Tag Archives: Black Twitter

Net Neutrality: The Social Justice Issue of Our Time

Originally Posted by PublicKnowledge.org


By Willmary Escoto

Democracy has become a daily visceral online experience. When Philando Castile was shot by a Minnesota police officer his girlfriend’s first instinct was to start broadcasting. Diamond Reynolds chose to live-stream the aftermath of the shooting on Facebook Live, sharing the graphic cries of her four-year-old daughter with over 3.2 million viewers. Live streaming is transforming the growth of citizen journalism, providing a distressing view of shootings like these, and empowering citizens to share their story without the fear of censorship.

The apparent perpetuation of racial injustice in America is not new to minorities. One of the most important democratizing effects of an open internet is its emancipatory impact on underrepresented groups. It enables impoverished communities to bring to light the social injustices that were once in the shadows. The expansion of this movement and its capability to respond rapidly and effectively to the brutal and biased policing of Black, Latino, LGBT, and other minority groups depends, in part, on access to a non-discriminatory internet. The internet plays a critical role in the dissemination of information and services specifically tailored for people of color and other marginalized groups, including LGBT people, because it provides the opportunity for us to tell our own stories and to organize for racial and social justice. That empowerment relies on an open internet and net neutrality.

Net neutrality prevents Internet Service Providers from interfering with, blocking, or discriminating against Web content. Unfortunately, in April 2017, current FCC Chairman Ajit Pai announced plans to undo those rules and strip consumers of those critical online protections. Chairman Pai specifically proposed to remove the internet’s classification as a public utility under Title II of the Communications Act.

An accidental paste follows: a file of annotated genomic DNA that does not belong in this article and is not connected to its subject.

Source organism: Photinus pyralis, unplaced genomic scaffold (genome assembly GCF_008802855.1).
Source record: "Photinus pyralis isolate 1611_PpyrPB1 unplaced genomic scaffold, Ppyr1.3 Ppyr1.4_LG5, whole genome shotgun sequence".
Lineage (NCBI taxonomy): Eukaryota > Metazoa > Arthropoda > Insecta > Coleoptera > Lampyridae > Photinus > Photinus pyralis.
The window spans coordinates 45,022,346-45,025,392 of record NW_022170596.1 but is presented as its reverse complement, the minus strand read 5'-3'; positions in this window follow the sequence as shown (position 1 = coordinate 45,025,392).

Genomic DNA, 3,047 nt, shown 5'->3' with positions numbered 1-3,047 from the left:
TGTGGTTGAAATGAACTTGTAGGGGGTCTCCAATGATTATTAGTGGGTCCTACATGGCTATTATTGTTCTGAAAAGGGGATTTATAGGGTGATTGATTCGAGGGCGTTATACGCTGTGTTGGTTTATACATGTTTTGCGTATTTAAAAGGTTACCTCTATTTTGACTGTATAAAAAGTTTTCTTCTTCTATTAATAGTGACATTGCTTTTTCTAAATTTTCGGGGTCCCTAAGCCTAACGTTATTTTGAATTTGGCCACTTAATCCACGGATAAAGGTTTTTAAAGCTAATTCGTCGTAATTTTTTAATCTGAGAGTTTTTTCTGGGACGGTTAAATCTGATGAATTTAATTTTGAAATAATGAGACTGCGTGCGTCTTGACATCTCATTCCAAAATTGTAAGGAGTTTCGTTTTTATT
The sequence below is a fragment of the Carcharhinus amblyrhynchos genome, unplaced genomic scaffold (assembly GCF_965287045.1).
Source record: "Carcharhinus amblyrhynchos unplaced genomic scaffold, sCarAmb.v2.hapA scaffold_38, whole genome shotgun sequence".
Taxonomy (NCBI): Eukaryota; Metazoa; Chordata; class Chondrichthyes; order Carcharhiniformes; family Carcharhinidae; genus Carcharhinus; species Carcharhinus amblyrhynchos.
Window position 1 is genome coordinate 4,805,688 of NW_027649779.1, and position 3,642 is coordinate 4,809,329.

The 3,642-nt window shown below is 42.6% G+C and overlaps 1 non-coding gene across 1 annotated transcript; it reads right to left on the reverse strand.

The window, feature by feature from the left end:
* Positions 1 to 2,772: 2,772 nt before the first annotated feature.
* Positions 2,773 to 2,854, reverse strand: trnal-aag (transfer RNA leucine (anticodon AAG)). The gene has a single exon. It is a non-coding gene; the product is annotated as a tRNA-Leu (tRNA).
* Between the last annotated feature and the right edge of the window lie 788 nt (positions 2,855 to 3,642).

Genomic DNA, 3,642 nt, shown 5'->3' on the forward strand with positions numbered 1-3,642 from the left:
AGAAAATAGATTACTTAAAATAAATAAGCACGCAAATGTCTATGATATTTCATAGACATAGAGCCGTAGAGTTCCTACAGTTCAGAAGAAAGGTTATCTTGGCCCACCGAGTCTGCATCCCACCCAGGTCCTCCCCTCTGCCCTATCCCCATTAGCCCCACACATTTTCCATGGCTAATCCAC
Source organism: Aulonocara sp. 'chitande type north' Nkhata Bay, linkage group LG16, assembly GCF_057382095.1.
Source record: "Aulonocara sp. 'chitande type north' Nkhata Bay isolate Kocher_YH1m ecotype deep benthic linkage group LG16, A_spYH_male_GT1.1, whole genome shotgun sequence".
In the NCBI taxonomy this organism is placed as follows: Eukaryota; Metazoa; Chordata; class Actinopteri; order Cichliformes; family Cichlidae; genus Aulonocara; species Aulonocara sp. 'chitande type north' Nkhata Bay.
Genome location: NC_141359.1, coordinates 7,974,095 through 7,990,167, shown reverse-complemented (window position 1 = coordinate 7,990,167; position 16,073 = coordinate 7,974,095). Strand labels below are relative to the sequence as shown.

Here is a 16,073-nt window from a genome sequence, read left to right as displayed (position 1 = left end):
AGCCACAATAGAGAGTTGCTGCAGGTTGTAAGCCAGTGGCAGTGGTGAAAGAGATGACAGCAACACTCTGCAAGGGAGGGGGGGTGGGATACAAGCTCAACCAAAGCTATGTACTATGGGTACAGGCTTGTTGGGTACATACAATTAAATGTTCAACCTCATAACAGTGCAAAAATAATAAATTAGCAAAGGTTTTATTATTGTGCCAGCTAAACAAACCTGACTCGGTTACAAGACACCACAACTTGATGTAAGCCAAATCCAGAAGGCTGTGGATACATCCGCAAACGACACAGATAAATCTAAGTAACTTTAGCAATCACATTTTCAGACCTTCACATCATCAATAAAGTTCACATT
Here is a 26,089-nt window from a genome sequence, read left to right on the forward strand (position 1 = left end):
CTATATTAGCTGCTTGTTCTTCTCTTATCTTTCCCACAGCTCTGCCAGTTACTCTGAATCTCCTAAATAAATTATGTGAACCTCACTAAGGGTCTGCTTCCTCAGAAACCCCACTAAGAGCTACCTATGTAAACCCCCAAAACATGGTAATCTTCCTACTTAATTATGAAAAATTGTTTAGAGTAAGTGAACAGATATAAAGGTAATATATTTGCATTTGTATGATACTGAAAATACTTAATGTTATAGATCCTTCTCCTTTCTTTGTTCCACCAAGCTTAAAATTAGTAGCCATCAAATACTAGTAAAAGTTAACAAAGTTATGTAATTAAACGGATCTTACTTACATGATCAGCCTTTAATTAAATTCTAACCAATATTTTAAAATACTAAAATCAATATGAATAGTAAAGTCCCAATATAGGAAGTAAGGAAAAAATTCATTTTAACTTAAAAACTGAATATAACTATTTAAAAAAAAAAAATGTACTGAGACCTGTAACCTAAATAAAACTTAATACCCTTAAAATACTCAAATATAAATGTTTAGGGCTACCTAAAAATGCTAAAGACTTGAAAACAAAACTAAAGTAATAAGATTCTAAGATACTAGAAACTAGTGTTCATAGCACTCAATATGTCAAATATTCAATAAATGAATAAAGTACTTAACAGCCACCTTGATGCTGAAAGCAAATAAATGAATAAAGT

Digital advocacy groups who oppose Chairman Pai’s proposal fear his approach will empower giant ISP gatekeepers and jeopardize net neutrality and free speech for disadvantaged populations, including people of color living in low-income communities who depend on equitable high-speed internet to tell their stories. Carmen Scurato, director of policy and legal affairs for the National Hispanic Media Coalition‘s affirmed that:

“Dismantling net neutrality opens the door for corporations to limit free expression, organizing efforts, educational opportunities and entrepreneurship by imposing a new tool to access information online. […]For Latinos and other people of color, who have long been misrepresented or underrepresented by traditional media outlets, an open Internet is the primary destination for our communities to share our stories in our own words—without being blocked by powerful gatekeepers motivated by profit.”

According to David Uberti of the Columbia Journalism Review:

“In most cases […] law enforcement’s point of view tends to dominate stories, as eyewitnesses might not be available or willing to talk, and victims – in the most violent cases – might be severely injured or dead. But smartphone video footage is changing the dynamic in a growing number of instances.”

The egalitarian quality of an open and accessible internet furthers the fundamental goals of civic engagement and free speech. The Black Lives Matter movement started with a simple hashtag, #BlackLivesMatter, and it has transformed the dialogue surrounding police brutality and inequality. In an article in the Hill, co-founder of Black Lives Matter, Patrisse Cullors said:

“Black Twitter broke the story of the murder of an unarmed teenager, Michael Brown, in Ferguson, Missouri by police officer Darren Wilson, while consolidated broadcast and cable industries lagged behind. From unarmed Black father John Crawford, murdered by police in an Ohio Walmart, to Aiyana Stanley-Jones, a Black 7-year-old murdered by police while she slept in her home—the open Internet allowed Black communities to tell these stories with our own voices.”

The audiovisual truth of Alton Sterling and Eric Garner’s public executions were undeniable and accessible because of the current net neutrality rules in place. ISPs are unable to control Twitter dissent, or block profiles reporting police brutality and access to video footage, thanks to the net neutrality. Activists can turn to the internet to circumvent cable, broadcast, mainstream, and print outlets improper characterizations  of disenfranchised and marginalized communities, because of an open and accessible internet. The current rules safeguard disadvantaged communities of color and America’s poor by ensuring that internet providers – upon whom we all rely to have our voices heard – treats all data on the internet the same.